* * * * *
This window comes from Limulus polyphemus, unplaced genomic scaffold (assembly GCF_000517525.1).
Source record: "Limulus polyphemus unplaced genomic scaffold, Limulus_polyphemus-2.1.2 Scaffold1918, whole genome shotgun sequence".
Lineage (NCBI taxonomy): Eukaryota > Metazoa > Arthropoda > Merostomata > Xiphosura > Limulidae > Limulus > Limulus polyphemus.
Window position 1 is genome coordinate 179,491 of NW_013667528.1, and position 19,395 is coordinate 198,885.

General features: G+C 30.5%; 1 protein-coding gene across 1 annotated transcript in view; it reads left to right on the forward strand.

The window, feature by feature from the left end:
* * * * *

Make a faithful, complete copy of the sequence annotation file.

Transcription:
This window comes from Limulus polyphemus, unplaced genomic scaffold (assembly GCF_000517525.1).
Source record: "Limulus polyphemus unplaced genomic scaffold, Limulus_polyphemus-2.1.2 Scaffold1918, whole genome shotgun sequence".
Lineage (NCBI taxonomy): Eukaryota > Metazoa > Arthropoda > Merostomata > Xiphosura > Limulidae > Limulus > Limulus polyphemus.
Window position 1 is genome coordinate 179,491 of NW_013667528.1, and position 19,395 is coordinate 198,885.

General features: G+C 30.5%; 1 protein-coding gene across 1 annotated transcript in view; it reads left to right on the forward strand.

The window, feature by feature from the left end: